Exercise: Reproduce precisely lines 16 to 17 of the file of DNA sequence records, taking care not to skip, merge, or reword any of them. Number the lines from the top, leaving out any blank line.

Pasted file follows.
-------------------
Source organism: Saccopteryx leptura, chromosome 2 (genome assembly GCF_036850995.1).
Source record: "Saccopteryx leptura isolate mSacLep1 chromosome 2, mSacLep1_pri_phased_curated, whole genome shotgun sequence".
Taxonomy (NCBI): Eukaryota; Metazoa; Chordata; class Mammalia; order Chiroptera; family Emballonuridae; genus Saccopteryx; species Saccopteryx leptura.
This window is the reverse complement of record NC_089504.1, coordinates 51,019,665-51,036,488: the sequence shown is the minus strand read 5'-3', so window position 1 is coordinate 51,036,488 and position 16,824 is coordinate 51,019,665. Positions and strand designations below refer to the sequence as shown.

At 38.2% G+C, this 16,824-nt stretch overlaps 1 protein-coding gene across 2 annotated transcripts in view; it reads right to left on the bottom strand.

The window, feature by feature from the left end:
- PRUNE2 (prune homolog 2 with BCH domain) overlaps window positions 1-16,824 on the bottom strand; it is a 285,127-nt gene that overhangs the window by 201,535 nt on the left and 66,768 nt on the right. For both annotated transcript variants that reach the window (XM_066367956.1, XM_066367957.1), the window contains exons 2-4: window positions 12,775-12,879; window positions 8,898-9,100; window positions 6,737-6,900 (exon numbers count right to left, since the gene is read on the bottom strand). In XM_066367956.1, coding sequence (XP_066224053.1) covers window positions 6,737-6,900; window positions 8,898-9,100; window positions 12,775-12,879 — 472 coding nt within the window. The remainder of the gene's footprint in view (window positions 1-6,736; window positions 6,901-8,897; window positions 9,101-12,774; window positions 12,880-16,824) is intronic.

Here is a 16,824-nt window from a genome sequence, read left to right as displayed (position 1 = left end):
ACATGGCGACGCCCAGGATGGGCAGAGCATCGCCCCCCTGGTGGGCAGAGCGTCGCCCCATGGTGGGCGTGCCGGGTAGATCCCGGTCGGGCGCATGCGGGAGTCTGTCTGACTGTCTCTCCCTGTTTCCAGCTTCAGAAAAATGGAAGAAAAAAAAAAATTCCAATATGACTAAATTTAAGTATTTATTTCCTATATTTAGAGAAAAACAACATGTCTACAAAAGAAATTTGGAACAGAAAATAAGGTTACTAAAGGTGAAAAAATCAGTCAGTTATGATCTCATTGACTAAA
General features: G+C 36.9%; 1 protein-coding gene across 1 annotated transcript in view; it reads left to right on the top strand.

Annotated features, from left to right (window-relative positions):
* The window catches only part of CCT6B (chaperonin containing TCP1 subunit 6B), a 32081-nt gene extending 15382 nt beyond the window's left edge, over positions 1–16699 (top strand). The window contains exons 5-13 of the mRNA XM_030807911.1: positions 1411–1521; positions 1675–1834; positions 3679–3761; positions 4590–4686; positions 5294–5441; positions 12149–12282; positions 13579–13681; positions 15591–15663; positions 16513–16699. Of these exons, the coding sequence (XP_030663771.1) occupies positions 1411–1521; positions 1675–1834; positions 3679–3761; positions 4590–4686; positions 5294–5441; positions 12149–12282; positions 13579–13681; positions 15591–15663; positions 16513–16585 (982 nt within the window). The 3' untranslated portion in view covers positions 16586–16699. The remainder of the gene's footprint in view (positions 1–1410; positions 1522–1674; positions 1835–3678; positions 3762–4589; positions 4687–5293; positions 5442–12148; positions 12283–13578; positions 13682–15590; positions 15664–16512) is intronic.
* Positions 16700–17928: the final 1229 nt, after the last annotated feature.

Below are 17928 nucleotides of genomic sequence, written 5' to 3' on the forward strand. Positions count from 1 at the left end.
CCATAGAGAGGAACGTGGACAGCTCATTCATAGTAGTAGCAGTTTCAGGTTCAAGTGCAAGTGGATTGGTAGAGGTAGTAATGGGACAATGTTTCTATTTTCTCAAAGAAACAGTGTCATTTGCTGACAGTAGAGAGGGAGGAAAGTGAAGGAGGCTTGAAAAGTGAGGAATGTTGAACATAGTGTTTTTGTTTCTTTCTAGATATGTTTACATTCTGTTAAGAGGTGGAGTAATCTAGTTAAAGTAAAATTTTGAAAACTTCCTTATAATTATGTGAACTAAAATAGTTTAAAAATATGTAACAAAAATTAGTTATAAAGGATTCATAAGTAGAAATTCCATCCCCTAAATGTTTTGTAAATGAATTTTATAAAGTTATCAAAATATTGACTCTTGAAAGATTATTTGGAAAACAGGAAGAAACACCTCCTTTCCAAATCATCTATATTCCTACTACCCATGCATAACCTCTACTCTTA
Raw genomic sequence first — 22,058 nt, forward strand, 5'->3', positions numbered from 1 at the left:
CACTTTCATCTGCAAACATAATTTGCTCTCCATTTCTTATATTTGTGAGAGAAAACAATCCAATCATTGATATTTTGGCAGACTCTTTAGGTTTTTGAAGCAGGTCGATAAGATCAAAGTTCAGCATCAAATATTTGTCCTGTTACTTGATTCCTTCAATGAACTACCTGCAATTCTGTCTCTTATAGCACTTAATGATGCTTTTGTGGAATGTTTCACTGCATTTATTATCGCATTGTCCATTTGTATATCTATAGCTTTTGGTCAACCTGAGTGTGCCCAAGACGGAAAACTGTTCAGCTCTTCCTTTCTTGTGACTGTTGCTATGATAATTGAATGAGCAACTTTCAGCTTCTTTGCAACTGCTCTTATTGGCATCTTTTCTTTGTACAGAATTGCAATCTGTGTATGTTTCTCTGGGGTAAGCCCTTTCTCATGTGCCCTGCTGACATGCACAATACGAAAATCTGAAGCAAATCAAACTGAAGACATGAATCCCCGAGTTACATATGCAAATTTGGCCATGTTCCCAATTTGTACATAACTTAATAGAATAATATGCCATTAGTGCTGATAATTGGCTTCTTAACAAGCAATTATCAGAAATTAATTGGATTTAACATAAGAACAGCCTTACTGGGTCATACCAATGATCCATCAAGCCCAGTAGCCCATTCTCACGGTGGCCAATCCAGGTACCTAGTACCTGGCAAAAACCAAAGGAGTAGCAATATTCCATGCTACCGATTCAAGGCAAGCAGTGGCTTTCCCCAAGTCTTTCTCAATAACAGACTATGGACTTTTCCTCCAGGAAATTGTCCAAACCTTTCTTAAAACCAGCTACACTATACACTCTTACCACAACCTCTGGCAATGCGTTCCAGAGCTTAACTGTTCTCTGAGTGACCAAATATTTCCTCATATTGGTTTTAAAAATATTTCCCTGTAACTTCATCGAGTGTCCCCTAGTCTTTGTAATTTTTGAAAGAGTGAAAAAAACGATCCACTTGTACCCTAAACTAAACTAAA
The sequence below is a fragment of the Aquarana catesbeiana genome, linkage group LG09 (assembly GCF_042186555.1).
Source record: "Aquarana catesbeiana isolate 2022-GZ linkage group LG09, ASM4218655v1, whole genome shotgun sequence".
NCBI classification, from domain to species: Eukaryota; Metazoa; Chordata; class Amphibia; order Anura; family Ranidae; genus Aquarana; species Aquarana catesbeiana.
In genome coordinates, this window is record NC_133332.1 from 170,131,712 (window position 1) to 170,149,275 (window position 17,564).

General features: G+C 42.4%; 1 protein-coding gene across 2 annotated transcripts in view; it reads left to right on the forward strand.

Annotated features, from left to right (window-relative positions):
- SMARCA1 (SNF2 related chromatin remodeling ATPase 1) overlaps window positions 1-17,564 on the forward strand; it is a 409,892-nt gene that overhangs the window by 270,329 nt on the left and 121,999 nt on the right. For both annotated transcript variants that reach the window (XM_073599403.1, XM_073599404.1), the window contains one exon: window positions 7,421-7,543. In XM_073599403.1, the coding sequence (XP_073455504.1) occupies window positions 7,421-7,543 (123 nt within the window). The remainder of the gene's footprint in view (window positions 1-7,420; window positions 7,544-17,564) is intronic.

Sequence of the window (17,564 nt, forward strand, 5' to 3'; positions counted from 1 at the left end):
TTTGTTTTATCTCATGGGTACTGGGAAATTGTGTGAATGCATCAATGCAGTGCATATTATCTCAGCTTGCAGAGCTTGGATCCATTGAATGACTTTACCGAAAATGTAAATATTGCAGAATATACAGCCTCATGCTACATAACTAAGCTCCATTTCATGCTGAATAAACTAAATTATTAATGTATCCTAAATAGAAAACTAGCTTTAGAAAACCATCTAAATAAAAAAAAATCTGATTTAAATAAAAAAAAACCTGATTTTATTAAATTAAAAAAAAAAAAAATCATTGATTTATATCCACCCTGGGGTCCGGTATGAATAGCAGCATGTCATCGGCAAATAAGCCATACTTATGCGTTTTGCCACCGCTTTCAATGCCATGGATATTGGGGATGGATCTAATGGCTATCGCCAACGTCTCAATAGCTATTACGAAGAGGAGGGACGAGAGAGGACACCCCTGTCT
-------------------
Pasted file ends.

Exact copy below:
Raw genomic sequence first — 22,058 nt, forward strand, 5'->3', positions numbered from 1 at the left:
CACTTTCATCTGCAAACATAATTTGCTCTCCATTTCTTATATTTGTGAGAGAAAACAATCCAATCATTGATATTTTGGCAGACTCTTTAGGTTTTTGAAGCAGGTCGATAAGATCAAAGTTCAGCATCAAATATTTGTCCTGTTACTTGATTCCTTCAATGAACTACCTGCAATTCTGTCTCTTATAGCACTTAATGATGCTTTTGTGGAATGTTTCACTGCATTTATTATCGCATTGTCCATTTGTATATCTATAGCTTTTGGTCAACCTGAGTGTGCCCAAGACGGAAAACTGTTCAGCTCTTCCTTTCTTGTGACTGTTGCTATGATAATTGAATGAGCAACTTTCAGCTTCTTTGCAACTGCTCTTATTGGCATCTTTTCTTTGTACAGAATTGCAATCTGTGTATGTTTCTCTGGGGTAAGCCCTTTCTCATGTGCCCTGCTGACATGCACAATACGAAAATCTGAAGCAAATCAAACTGAAGACATGAATCCCCGAGTTACATATGCAAATTTGGCCATGTTCCCAATTTGTACATAACTTAATAGAATAATATGCCATTAGTGCTGATAATTGGCTTCTTAACAAGCAATTATCAGAAATTAATTGGATTTAACATAAGAACAGCCTTACTGGGTCATACCAATGATCCATCAAGCCCAGTAGCCCATTCTCACGGTGGCCAATCCAGGTACCTAGTACCTGGCAAAAACCAAAGGAGTAGCAATATTCCATGCTACCGATTCAAGGCAAGCAGTGGCTTTCCCCAAGTCTTTCTCAATAACAGACTATGGACTTTTCCTCCAGGAAATTGTCCAAACCTTTCTTAAAACCAGCTACACTATACACTCTTACCACAACCTCTGGCAATGCGTTCCAGAGCTTAACTGTTCTCTGAGTGACCAAATATTTCCTCATATTGGTTTTAAAAATATTTCCCTGTAACTTCATCGAGTGTCCCCTAGTCTTTGTAATTTTTGAAAGAGTGAAAAAAACGATCCACTTGTACCCTAAACTAAACTAAA